Every week the Stereogum staff chooses the five best new songs of the week (the eligibility period begins and ends Thursdays right before midnight). This week’s countdown is below, and you can listen to a playlist of all our 5 Best Songs on Spotify.
Today was the second time Bandcamp waived its revenue shares to help out artists during the pandemic. Did you stock up on anything cool? Let us know in the comments. In the meantime, the five best songs of the week are below.
You ever feel like you’re being trampled underfoot by powerful elites while this world hurtles toward its bleak conclusion? Infant Island feel that way, and they’ve reflected those feelings back outward in a song that sounds like a violent revolution interrupted by apocalypse. “Content” is a flexible word, but in the context of this grandiose grindcore/screamo/black metal hybrid, it refers to contentment, as in: How am I supposed to be content with circumstances like these? “Outsourced and overlooked!” goes the shrill howl of guest Logan Rivera, from the band Gillian Carter. “Where will I go when the power goes out? How can I provide?” He and Infant Island can at least be satisfied with their work on this flabbergasting piece of music. –Chris
For the last few years, Johanna Warren has been making consistently beautiful music that sounds fit for dreams. Her new material is more like a nightmare, though, and on her latest, “Twisted,” she fully breaks. Her voice is gravelly and hoarse; she’s not afraid to let herself sound ugly. Warren hits every word harshly, finding power in the song’s skeletal upward spiral, slowly picking herself out of the dirt. “I will not be afraid no matter how terrifying you make yourself, I’ll still be here trying,” she sings emphatically. “I give up, I gave it my all,” she screams at the end, finally letting loose all of the tension she’s built up. She gives herself over to the chaos that she used to try to calm with her music, and within that chaos she finds relief. –James
Houston, we have a problem: The “Savage” remix is out, but everyone is stuck at home, away from the public gatherings where anthems like this were made to thrive. Still, as Beyoncé is clearly aware, anthems like this are also made to thrive on TikTok nowadays, and the convergence of the Space City’s rising rap star and its foremost living legend did indeed set the internet on fire this week.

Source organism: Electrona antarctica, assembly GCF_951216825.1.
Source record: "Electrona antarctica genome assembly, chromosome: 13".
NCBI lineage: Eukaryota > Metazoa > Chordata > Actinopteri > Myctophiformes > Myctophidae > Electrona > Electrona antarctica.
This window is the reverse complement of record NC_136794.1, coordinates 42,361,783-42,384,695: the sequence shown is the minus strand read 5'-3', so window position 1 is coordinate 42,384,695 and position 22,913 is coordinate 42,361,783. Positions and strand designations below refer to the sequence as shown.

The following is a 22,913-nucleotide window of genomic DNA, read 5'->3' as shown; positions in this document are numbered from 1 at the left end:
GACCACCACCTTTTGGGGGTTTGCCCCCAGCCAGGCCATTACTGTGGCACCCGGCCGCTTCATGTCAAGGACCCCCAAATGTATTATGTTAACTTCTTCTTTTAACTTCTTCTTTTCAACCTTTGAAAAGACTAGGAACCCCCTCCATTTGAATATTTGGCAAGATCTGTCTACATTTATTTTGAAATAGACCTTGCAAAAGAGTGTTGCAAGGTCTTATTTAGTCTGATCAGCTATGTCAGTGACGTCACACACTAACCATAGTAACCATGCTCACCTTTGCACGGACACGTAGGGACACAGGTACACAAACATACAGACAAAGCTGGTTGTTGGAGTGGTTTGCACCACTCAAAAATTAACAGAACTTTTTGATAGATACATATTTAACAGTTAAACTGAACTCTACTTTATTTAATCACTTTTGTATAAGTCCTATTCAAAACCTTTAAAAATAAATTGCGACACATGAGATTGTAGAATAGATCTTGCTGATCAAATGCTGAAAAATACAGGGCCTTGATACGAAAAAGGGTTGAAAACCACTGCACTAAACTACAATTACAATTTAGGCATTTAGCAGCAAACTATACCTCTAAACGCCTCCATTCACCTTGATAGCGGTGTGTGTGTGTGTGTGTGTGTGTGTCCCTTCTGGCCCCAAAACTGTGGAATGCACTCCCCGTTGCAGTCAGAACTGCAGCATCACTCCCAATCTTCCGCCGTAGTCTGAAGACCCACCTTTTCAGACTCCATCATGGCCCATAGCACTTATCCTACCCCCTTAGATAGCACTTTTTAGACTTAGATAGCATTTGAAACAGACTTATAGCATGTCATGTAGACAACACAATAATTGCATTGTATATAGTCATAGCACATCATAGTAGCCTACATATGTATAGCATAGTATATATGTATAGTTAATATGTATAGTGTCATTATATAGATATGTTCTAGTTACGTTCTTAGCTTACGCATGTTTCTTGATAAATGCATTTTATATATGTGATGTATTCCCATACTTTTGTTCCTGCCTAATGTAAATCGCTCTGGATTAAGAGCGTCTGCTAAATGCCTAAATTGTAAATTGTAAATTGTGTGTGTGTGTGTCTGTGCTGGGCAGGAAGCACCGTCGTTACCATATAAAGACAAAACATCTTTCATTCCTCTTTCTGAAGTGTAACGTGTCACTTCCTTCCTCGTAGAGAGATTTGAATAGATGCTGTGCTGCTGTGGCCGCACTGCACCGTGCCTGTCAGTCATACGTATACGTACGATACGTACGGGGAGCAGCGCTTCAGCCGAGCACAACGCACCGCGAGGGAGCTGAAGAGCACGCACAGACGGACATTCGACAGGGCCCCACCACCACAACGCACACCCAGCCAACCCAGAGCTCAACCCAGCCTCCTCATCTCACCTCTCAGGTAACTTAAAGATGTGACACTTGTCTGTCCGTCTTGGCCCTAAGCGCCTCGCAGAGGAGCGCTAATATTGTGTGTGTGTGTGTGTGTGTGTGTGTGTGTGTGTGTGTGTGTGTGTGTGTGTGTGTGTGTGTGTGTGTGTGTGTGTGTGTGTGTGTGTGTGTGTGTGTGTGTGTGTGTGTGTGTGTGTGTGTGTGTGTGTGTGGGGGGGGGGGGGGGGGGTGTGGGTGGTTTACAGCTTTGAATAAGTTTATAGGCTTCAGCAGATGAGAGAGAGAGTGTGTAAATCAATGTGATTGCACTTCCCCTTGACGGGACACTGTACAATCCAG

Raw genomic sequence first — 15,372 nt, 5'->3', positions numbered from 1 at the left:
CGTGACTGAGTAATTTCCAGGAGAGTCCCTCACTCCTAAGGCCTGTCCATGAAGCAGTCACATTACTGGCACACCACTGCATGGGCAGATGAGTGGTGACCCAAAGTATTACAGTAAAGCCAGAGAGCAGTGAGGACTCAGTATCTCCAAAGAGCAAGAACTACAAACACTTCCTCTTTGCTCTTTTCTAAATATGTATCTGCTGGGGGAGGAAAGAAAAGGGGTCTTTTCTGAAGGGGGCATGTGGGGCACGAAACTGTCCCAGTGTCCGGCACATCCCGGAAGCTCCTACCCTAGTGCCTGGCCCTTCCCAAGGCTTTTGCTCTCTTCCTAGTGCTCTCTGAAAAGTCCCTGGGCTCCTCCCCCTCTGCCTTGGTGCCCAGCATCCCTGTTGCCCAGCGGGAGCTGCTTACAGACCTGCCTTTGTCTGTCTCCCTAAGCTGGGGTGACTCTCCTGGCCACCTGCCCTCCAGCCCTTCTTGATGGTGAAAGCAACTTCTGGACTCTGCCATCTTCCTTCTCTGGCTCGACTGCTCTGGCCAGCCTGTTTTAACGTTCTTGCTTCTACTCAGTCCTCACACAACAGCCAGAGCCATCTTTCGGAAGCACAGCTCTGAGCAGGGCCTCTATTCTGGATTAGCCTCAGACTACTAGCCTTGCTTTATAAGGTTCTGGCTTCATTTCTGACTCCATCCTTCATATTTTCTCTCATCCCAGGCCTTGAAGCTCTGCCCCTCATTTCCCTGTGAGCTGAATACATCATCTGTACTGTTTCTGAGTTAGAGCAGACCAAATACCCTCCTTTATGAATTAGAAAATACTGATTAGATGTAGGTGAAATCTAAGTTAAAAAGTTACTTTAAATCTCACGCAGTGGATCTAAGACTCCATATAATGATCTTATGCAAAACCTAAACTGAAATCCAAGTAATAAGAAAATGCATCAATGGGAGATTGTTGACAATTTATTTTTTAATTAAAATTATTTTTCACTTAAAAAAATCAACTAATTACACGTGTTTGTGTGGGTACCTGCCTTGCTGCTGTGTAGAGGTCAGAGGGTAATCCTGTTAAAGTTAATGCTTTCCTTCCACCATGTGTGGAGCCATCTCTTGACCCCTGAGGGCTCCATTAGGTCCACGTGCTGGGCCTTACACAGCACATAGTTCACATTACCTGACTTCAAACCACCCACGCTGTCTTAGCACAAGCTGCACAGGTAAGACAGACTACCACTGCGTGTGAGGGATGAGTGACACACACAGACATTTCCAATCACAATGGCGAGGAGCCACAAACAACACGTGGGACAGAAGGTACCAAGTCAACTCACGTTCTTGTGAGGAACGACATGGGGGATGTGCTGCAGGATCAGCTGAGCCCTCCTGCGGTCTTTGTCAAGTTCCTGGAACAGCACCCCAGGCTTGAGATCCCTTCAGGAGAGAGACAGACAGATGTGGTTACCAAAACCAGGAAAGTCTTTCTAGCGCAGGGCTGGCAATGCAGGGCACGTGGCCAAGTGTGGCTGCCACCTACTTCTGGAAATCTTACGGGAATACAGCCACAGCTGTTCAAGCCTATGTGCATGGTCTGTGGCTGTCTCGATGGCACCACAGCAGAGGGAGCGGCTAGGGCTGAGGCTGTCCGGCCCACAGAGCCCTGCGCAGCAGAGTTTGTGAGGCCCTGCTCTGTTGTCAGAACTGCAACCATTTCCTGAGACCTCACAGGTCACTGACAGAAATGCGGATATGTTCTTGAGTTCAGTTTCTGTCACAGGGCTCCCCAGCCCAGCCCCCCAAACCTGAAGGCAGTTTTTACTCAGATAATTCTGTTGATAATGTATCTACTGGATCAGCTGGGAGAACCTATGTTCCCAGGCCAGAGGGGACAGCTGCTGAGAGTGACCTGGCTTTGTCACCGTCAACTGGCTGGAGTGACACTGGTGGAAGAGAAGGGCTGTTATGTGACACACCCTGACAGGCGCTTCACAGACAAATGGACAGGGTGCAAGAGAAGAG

Bey’s bars rightfully claimed much of the attention here — everything she does is an event by default, and she’s too savvy to release an event song without some attention-grabbing lines like that OnlyFans reference. But don’t sleep on the casual mastery of Meg lyrics like “Hood, but I’m classy, rich, but I’m ratchet/ Haters kept my name in they mouth, now they gaggin’.” From J. White Did It’s understated ultralounge production to note-perfect adlibs all around, “Savage” exemplifies that effortless balance between rowdy and refined. It could easily become the soundtrack to a very different kind of Hot Girl Summer. –Chris
Khruangbin named their 2015 debut album The Universe Smiles Upon You. And over the past few years, the Houston instrumental trio have managed to create their own smiling sonic universe — pulling threads from East Asian surf-rock and psychedelia and Jamaican dub and Middle Eastern funk and classic soul together, all in the service of the groove, baby. Now, with their new LP Mordechai, it seems they’re charting a course for a whole new galaxy: vocals.
While Khruangbin have played around with vocals before — the band just released a collaborative EP with retro-soul crooner Leon Bridges — their increased prominence on Mordechai is still a new look. “If we had more time/ We could live forever/ Just you and I/ We could be together,” Laura Lee Ochoa intones, Tom Tom Club-style, over scratchy disco guitar and an infectiously insistent drumbeat, eventually repeating “That’s life” over and over again in different languages. Right now, for better or worse, we’ve got nothing but time — that’s life — which means we’ve got plenty of time for Khruangbin’s beautifully transportive escapism. –Peter
“Same on those who dread prophecy,” serpentwithfeet softly coos over a soft, slow, reassuring piano progression that we’ve all heard a million times. “They must not know how hot it can be.” A key part of serpentwithfeet’s backstory is that he came up singing gospel in Baltimore churches. With that line, he draws on the old implicit connection between spirituality and carnality that’s driven gospel since long before any of us was born. He makes that connection explicit.
In the past, serpentwithfeet’s take on soul music has been jittery and noisy and experimental. But on “Psychic,” he dives into tradition, making a classic R&B record. Discordance exists on “Psychic,” but it dances softly around the edges of the song. It’s never the center. Instead, serpentwithfeet has made a grand and classicist love ballad, finding spirituality in the connection to another person. That’s a beautiful thing, and serpentwithfeet has turned it into a beautiful song. –Tom